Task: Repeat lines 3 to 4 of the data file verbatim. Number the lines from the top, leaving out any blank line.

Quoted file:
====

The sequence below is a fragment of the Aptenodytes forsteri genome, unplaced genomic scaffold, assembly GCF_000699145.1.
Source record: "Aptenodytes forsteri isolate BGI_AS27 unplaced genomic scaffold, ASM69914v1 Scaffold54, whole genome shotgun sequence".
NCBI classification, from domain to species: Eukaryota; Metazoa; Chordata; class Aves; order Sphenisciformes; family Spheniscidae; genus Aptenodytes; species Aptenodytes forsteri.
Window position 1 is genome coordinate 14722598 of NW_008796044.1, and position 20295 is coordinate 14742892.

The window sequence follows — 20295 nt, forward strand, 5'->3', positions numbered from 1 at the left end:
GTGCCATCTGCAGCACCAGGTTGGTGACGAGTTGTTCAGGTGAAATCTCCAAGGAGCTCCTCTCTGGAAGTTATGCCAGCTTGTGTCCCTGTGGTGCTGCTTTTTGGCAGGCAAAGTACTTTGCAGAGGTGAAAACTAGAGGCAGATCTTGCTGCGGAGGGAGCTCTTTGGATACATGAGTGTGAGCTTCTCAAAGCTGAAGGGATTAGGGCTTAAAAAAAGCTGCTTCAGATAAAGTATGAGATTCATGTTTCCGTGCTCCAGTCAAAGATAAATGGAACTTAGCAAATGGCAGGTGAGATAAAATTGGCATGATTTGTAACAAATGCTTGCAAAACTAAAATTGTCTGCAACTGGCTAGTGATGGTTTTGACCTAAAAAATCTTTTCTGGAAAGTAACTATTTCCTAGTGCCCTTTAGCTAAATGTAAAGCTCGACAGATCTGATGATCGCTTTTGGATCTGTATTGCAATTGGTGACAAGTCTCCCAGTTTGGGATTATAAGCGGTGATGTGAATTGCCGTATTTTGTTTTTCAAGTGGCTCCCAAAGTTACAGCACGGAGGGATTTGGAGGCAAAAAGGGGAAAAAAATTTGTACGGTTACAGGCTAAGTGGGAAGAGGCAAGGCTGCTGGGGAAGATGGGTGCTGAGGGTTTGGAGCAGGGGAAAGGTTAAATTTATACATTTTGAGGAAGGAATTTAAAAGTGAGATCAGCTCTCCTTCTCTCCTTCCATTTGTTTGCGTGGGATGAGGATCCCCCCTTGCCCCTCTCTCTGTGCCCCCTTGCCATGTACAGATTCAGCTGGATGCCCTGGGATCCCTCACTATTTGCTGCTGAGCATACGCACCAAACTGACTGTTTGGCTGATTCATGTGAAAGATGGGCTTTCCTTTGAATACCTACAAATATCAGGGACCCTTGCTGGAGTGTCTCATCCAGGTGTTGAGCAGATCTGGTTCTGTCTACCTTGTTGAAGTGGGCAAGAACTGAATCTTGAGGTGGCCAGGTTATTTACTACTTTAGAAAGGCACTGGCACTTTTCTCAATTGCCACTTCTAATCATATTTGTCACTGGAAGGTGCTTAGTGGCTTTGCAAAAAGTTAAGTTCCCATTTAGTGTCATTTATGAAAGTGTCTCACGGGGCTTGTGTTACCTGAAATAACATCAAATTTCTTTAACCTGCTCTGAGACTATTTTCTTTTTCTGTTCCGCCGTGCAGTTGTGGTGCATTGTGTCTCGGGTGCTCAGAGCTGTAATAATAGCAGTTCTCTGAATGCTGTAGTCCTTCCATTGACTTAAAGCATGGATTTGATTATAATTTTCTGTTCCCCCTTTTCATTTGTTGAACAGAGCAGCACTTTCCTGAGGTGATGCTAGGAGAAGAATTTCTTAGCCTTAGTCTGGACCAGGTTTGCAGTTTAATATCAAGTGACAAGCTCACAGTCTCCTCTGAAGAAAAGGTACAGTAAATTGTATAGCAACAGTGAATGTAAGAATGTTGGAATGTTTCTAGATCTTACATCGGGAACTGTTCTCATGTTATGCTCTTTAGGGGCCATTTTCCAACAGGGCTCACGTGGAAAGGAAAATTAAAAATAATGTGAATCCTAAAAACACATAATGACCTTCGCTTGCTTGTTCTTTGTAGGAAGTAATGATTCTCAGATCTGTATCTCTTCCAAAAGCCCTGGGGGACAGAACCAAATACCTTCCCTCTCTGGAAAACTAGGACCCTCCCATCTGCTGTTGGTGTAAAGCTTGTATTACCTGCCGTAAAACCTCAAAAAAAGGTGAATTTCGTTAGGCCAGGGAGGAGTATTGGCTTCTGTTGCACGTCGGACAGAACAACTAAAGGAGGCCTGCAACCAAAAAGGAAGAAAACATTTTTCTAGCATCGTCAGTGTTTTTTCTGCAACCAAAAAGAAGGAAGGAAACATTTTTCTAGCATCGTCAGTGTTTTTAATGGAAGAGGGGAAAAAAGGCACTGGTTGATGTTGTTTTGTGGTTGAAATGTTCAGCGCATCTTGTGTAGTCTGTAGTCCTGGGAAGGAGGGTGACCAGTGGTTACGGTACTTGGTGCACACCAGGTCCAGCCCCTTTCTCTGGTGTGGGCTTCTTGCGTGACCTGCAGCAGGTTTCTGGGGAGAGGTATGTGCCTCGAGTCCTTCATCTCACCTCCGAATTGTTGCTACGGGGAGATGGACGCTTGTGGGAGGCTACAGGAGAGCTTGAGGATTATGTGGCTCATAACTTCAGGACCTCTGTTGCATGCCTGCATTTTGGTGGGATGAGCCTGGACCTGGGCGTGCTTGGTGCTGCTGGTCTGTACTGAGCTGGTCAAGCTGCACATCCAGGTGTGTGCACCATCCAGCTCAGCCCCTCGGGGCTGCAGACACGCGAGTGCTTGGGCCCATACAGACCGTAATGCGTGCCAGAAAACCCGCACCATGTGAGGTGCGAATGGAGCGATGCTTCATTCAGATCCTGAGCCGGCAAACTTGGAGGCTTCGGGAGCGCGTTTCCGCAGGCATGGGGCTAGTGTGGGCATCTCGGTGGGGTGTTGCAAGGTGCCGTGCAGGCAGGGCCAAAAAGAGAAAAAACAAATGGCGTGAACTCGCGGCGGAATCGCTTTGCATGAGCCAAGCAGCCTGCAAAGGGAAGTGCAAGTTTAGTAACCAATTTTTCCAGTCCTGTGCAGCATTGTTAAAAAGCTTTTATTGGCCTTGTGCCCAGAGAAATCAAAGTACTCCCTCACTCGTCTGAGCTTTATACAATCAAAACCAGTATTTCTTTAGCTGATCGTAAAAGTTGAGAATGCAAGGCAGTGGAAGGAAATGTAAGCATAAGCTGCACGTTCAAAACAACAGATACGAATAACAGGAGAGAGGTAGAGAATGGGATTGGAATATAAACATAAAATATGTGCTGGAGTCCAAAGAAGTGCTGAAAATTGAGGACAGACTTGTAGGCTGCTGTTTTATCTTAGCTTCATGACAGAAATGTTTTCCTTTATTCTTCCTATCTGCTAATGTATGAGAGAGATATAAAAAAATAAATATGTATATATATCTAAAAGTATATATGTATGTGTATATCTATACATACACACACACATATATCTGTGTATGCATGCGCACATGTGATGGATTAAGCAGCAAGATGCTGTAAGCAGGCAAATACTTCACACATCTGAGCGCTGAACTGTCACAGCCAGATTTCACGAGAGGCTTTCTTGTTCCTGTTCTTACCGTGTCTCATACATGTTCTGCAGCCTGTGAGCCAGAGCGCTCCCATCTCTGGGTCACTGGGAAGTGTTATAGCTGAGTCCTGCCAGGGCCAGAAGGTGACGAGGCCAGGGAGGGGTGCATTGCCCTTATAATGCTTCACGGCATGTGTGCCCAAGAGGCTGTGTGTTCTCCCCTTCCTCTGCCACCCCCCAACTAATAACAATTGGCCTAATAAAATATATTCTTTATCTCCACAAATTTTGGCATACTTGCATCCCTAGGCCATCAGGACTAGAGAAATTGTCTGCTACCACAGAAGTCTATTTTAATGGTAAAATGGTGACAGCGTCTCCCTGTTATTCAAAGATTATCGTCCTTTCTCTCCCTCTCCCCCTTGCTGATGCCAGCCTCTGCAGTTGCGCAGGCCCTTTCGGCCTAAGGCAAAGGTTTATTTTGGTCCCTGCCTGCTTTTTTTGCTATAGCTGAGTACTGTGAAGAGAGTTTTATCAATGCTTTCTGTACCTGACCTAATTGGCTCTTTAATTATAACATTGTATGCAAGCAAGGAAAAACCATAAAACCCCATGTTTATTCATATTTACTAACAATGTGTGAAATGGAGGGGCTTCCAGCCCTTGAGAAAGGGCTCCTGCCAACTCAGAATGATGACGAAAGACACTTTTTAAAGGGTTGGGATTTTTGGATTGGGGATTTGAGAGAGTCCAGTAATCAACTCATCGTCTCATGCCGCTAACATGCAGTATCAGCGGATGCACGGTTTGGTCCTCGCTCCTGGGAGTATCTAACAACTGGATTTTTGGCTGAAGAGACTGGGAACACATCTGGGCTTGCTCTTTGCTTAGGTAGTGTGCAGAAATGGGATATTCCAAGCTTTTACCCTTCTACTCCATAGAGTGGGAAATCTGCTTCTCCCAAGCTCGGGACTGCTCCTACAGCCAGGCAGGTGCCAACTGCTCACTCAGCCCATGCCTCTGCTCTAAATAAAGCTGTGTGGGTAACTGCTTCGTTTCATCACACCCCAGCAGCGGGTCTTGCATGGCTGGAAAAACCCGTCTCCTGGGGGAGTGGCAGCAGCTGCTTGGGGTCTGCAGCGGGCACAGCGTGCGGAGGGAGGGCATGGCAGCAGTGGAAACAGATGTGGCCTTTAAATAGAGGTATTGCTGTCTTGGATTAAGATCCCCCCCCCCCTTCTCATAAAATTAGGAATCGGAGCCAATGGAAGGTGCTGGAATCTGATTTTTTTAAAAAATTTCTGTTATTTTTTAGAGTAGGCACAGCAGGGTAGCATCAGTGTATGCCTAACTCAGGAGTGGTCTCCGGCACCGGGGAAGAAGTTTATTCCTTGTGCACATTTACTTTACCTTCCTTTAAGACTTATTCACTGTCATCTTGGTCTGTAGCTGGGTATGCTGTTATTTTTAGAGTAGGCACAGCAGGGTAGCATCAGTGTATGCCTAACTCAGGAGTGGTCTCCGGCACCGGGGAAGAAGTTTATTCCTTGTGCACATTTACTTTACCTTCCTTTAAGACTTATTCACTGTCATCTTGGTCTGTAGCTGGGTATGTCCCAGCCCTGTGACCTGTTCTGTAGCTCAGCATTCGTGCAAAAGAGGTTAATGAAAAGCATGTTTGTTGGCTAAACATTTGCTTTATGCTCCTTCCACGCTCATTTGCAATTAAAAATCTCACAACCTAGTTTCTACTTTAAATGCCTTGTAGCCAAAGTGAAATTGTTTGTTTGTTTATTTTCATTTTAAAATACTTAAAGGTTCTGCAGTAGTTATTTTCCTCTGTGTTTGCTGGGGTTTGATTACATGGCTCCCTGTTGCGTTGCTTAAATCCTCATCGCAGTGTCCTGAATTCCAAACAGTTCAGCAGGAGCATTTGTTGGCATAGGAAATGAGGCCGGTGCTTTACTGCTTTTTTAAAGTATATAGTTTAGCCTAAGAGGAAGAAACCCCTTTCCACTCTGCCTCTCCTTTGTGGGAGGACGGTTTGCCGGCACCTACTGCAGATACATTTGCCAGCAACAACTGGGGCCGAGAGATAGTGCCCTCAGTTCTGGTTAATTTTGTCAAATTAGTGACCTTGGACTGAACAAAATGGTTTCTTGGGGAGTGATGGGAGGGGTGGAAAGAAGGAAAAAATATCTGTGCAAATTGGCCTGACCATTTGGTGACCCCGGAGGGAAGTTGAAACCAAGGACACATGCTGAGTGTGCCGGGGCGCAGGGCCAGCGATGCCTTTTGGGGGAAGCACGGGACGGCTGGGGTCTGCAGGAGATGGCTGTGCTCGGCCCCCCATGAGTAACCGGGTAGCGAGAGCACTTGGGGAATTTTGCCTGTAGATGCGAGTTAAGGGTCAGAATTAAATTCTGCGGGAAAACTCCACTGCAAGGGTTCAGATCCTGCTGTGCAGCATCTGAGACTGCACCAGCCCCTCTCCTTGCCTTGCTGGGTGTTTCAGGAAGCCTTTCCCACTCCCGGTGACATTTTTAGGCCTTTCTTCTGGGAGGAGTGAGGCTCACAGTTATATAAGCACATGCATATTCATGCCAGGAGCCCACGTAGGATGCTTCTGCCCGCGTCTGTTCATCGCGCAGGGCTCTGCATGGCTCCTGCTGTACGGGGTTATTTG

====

NCBI classification, from domain to species: Eukaryota; Metazoa; Chordata; class Aves; order Sphenisciformes; family Spheniscidae; genus Aptenodytes; species Aptenodytes forsteri.
Window position 1 is genome coordinate 14722598 of NW_008796044.1, and position 20295 is coordinate 14742892.